Right before Lamb of God were to walk onstage in Stuttgart, Blythe says he saw on the news that a soccer stadium just north of where the band was playing in Hannover was evacuated due to the threat of explosives. But the band still played and it was a great gig for the most part.
But the next day in Tilburg, Holland, Blythe says they received news from their tour manager that an occurrence had happened and that he no longer felt safe. “At that moment, it no longer felt like the right thing to do anymore, not at all. It did not feel like the right thing to still stand on stage and tell people ‘Don’t worry about it — come on in and enjoy yourselves. There’s no need for concern,’” says Blythe. “It did not feel like the right thing — not for myself, not for the people I employ, and not for our fans. Things had quickly changed — it felt foolish, it felt irresponsible, and it felt potentially very, very dangerous.”
He concludes, “As I mentioned earlier, I do not wish to add more rumors or speculation to an already tense and constantly shifting situation in Europe, so I won’t go into details. Suffice it to say, this new specific piece of information (not some nebulous news story about the generally pensive atmosphere pervading Europe at the time) gave me enough to pause to think, ‘I am not going to chance endangering the lives of myself, my crew, and the 1,800 or so fans expected to show up this evening by going on with this show. I can’t tell these people they are safe in here. It does not feel right, screw this, I’m out of here.’ Furthermore, what I had just been told made me think, ‘Even if it’s nothing tonight, I’m not going to go through this every day. Our job is done here for now — it’s time to go home. It doesn’t feel safe enough to cram ourselves and hundreds of people into venues anymore. And I wasn’t the only one who thought or spoke that way, but since I’m writing this, I’ll own it here. That was my judgement call, I stand by it, I was at the time (and I remain to this very second) completely and utterly 100 percent unapologetic about it to anyone anywhere, and if placed in the same situation right this instant the only thing I would do differently would be somehow get the words ‘F–k this, I’m done’ out of my mouth quicker (which would probably be difficult, but I would damn sure try).”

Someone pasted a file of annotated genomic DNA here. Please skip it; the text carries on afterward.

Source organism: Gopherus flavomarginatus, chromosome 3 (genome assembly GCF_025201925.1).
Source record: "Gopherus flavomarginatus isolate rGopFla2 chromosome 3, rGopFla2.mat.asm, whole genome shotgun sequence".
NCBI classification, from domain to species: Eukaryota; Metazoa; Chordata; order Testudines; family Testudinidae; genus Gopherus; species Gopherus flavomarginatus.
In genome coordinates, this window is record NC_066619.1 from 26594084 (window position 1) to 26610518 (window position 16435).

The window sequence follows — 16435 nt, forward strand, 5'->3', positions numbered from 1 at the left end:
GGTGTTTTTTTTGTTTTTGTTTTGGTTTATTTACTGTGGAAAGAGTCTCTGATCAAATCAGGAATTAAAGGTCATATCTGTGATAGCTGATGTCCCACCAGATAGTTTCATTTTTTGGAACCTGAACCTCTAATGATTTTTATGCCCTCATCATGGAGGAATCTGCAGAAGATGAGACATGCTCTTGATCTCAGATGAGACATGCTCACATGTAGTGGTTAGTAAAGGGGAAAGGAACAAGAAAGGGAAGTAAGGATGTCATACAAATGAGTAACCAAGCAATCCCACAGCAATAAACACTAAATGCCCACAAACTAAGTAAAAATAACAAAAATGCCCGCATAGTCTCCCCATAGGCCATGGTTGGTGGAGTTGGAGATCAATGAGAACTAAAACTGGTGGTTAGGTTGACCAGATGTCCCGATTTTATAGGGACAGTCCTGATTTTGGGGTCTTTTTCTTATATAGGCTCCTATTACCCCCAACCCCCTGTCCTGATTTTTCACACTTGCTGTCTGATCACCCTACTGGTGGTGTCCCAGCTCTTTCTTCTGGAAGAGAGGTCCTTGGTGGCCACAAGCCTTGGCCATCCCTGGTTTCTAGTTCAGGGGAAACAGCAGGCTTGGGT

Blythe says he feels good about the decision, despite a few grumpy fans, adding, “No one got hurt that night. To my knowledge, everyone made it home OK.”
The singer concludes, “Once a few years ago in Europe, I made a poor decision to let a show go on, despite the fact that that show was obviously dangerous and out of control. While the particular circumstances were very different than what was happening in Tilburg, the general problem was the same — there was a possibility that band members and/or fans could get hurt. I ignored that possibility, and as it turned out, a fan did get hurt that night. In fact, he died a month later as a result of his injuries. I went to prison in Europe for a bit over it, got out on bail, then returned to Europe to stand trial and face up to any responsibility I may have had in the matter — that story is pretty well known, so I won’t bother explaining it further. What I will say is that I already have one dead person in Europe forever attached to my name — I won’t add anymore if I can prevent it, no matter who it pisses off or disappoints. I’m not going to play around with my life or the lives of others if I feel there is a dangerous situation I could potentially stop from occurring by simply saying, ‘The show is over.’ It’s not worth it to me, and if someone can’t understand or won’t accept my reasoning, then I have nothing for them but a firmly raised middle finger.”
Read Blythe’s commentary in full at this location.